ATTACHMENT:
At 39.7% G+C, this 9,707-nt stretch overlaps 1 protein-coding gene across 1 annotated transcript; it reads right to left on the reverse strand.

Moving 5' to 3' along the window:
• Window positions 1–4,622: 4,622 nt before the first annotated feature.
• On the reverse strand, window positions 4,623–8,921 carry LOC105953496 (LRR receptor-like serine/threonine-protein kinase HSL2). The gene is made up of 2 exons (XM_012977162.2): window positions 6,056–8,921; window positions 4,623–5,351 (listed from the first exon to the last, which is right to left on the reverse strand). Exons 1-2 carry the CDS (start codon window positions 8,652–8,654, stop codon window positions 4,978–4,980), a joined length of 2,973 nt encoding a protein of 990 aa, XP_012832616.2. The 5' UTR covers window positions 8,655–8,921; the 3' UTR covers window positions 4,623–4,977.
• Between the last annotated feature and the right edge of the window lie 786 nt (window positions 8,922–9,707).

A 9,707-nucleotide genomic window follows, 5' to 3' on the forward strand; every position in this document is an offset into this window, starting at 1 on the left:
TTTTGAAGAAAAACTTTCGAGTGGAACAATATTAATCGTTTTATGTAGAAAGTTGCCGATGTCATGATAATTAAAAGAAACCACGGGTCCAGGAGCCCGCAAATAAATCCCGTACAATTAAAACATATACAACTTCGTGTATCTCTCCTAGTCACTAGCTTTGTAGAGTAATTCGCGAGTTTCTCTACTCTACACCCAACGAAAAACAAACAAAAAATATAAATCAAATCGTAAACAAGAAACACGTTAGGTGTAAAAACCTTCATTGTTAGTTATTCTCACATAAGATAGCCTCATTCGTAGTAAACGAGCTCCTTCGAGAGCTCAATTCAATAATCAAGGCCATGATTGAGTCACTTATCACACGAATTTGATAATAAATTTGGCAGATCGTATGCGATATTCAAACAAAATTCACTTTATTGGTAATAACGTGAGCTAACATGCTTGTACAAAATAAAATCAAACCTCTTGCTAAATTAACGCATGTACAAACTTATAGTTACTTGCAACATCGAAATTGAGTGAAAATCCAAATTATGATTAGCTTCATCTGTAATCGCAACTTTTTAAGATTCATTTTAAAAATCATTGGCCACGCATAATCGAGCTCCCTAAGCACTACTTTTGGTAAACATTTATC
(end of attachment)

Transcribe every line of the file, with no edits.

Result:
At 39.7% G+C, this 9,707-nt stretch overlaps 1 protein-coding gene across 1 annotated transcript; it reads right to left on the reverse strand.

Moving 5' to 3' along the window:
• Window positions 1–4,622: 4,622 nt before the first annotated feature.
• On the reverse strand, window positions 4,623–8,921 carry LOC105953496 (LRR receptor-like serine/threonine-protein kinase HSL2). The gene is made up of 2 exons (XM_012977162.2): window positions 6,056–8,921; window positions 4,623–5,351 (listed from the first exon to the last, which is right to left on the reverse strand). Exons 1-2 carry the CDS (start codon window positions 8,652–8,654, stop codon window positions 4,978–4,980), a joined length of 2,973 nt encoding a protein of 990 aa, XP_012832616.2. The 5' UTR covers window positions 8,655–8,921; the 3' UTR covers window positions 4,623–4,977.
• Between the last annotated feature and the right edge of the window lie 786 nt (window positions 8,922–9,707).

A 9,707-nucleotide genomic window follows, 5' to 3' on the forward strand; every position in this document is an offset into this window, starting at 1 on the left:
TTTTGAAGAAAAACTTTCGAGTGGAACAATATTAATCGTTTTATGTAGAAAGTTGCCGATGTCATGATAATTAAAAGAAACCACGGGTCCAGGAGCCCGCAAATAAATCCCGTACAATTAAAACATATACAACTTCGTGTATCTCTCCTAGTCACTAGCTTTGTAGAGTAATTCGCGAGTTTCTCTACTCTACACCCAACGAAAAACAAACAAAAAATATAAATCAAATCGTAAACAAGAAACACGTTAGGTGTAAAAACCTTCATTGTTAGTTATTCTCACATAAGATAGCCTCATTCGTAGTAAACGAGCTCCTTCGAGAGCTCAATTCAATAATCAAGGCCATGATTGAGTCACTTATCACACGAATTTGATAATAAATTTGGCAGATCGTATGCGATATTCAAACAAAATTCACTTTATTGGTAATAACGTGAGCTAACATGCTTGTACAAAATAAAATCAAACCTCTTGCTAAATTAACGCATGTACAAACTTATAGTTACTTGCAACATCGAAATTGAGTGAAAATCCAAATTATGATTAGCTTCATCTGTAATCGCAACTTTTTAAGATTCATTTTAAAAATCATTGGCCACGCATAATCGAGCTCCCTAAGCACTACTTTTGGTAAACATTTATC